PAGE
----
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In this paper, we study changes in the wage share that occured during the last thirty-five years. Between 1945 and 1978, the wage share in national income has increased from 64% to 74%. But this increase has not been regular, large cyclical variations are sometimes more important than long run changes. We explained short run variations by the practice of labour hoarding. As to the long run, shift from self-employment to wage and salary earners explained the increase of the wage share and the decrease of the property share. Finally, we test the hypothesis that shifts of sector weights has contributed to this increase.
Following the bursts of inflation registered in the 1970s, many authors pointed to a generalization of the phenomenon of inflation and claimed that in a small economy highly integrated into international markets, the steady rise in general price levels might be attributable to foreign causes. In this context, the "Scandinavian School" gave renewed credibility to the division of the economy into two major categories: sectors exposed to strong international competition and those protected from such competition.
In our study, we do not attempt to validate the entire "Scandinavian model", but only to examine the nature of the distinction between exposed and sheltered industries by proposing a list of industries in each of the two categories.
In contrast to other work based on the Scandinavian model, the proposed classification presented in this study is based on a measure of the proportion of a sector's output that is exported. Following this arbitrary criterion, we divide the 22 branches of the primary and manufacturing sectors into eleven exposed and eleven sheltered branches. A series of tests are then applied to validate this classification.
In this paper, we analyze the behaviour of wages of the unionized workers of the construction industry in Canada. We compare the behaviour of construction wages to those observed in the sectors exposed to and protected from international competition. One conclusion of our analysis is that the construction sector is by far the most inflationnary sector of the Canadian economy. Union power in the construction industry combined with the control of labour supply by skilled trades associations in a market which lends itself to bilateral oligopoly can thus lead to wage increases in the construction sector which in the current inflationnary context exceed those in all other sectors of the economy. This situation is possible because construction firms do not have to face the threat of international competition. The result of this situation is to reduce the level of activity and employment in the construction sector. In addition, the mechanism for fixing wages serves to accentuate the cyclical fluctuations in the construction sector.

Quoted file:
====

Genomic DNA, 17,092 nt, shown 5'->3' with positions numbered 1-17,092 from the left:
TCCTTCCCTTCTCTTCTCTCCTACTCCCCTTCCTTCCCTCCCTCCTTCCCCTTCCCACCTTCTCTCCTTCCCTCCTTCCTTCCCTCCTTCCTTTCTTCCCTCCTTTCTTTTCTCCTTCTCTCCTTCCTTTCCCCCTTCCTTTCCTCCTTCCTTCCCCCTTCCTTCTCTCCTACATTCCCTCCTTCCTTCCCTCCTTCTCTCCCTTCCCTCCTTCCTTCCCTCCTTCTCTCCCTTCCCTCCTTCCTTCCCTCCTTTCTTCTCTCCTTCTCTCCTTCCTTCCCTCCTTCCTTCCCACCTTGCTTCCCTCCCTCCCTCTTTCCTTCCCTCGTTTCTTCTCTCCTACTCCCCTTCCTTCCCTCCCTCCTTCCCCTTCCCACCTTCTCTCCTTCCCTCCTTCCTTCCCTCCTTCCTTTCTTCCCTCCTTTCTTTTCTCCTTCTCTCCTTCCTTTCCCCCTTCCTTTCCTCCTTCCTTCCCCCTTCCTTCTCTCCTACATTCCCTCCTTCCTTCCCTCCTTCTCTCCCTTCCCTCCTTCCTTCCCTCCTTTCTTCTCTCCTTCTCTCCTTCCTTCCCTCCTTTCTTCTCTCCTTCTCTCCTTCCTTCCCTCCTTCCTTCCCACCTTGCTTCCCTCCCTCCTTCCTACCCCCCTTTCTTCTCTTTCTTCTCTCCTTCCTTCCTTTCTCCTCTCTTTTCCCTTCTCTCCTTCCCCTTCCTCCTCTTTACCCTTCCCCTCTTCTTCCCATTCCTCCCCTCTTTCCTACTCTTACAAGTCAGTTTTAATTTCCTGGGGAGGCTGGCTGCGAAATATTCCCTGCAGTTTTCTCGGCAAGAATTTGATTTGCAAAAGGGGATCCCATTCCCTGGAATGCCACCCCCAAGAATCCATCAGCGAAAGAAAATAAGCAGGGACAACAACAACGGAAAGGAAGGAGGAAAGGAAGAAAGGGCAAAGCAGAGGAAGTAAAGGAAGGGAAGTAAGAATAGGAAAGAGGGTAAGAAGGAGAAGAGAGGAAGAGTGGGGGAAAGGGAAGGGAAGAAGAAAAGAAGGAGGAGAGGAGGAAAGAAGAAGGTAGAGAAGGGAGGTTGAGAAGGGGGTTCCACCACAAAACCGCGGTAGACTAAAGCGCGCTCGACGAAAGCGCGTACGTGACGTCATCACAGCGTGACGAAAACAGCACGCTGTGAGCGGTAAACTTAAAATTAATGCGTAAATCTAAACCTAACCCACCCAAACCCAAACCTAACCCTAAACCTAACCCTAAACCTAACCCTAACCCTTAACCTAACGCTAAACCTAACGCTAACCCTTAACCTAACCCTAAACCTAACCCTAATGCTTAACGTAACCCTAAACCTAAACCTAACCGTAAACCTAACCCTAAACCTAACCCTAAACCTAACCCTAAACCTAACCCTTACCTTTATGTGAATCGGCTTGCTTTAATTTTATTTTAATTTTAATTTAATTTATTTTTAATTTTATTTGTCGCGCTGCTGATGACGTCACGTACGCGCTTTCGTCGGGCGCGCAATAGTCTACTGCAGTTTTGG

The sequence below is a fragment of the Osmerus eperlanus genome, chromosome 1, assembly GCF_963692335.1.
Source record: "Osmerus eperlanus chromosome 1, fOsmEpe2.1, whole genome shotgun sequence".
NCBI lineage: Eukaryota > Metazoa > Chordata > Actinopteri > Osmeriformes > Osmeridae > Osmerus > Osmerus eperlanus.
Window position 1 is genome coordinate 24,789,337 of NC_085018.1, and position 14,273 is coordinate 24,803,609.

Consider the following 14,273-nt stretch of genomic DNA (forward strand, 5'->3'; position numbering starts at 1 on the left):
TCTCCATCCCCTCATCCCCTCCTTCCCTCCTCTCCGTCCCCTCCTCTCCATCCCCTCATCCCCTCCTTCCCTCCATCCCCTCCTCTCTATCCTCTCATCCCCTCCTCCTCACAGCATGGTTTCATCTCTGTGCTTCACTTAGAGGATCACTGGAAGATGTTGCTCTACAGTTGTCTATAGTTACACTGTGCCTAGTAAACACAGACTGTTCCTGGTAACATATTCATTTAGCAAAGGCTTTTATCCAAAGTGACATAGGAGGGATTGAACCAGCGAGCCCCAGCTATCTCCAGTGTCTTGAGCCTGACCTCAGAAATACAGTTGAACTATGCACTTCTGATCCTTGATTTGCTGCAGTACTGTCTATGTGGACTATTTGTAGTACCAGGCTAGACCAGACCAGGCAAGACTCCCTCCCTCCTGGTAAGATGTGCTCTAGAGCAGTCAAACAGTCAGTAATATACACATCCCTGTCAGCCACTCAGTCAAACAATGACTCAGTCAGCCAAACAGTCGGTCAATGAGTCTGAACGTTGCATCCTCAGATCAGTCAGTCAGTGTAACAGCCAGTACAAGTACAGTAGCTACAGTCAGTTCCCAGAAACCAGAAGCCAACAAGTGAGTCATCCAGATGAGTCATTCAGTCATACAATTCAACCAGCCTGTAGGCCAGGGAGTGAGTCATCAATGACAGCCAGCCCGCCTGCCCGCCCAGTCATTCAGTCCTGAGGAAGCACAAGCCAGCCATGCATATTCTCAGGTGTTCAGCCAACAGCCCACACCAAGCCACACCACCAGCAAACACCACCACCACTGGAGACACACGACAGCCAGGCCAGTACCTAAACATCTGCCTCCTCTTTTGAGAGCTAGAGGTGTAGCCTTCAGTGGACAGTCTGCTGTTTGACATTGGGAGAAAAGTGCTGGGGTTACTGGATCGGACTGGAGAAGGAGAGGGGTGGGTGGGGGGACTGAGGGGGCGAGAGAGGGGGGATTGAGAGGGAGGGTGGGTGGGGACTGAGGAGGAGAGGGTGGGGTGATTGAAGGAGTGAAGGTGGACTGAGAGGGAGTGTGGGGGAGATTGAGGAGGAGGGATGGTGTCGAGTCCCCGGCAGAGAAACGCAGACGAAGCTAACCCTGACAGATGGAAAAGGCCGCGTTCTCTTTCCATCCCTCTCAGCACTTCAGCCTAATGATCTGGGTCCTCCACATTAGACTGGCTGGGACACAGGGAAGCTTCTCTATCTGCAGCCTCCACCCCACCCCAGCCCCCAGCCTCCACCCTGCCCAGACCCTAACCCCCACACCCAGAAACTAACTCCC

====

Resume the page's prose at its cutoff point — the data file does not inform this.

The purpose of this paper is both to report on a new methodology in the field of automatic classification, and to discuss the need of these many techniques which are referred to as factor analysis.
The paper is designed to explore one group of procedures and to illustrate with a specific example that such a methodology can lead to an awareness of the problem and to a better understanding and forecasting of economic phenomena.
This paper deals with involuntary unemployment. We suppose that wages fail to clear markets and undertake a disequilibrium analysis of the effect of unemployment insurance (U.I.) on unemployment and production. The disequilibrium model is so constructed as to take into account the impact of U.I. on all markets. The neo-classical paradigm based on an equilibrium approach is contrasted with the neo-keynesian paradigm which assumes persistent disequilibrium. It is shown in this perspective that U.I. has an impact on unemployment when the latter is keynesian in nature rather than classical. We conclude that in order to evaluate empirically the effect of U.I., the various kinds of unemployment under analysis must be distinguished. We find moreover, that a disequilibrium framework is most appropriate for the study of unemployment.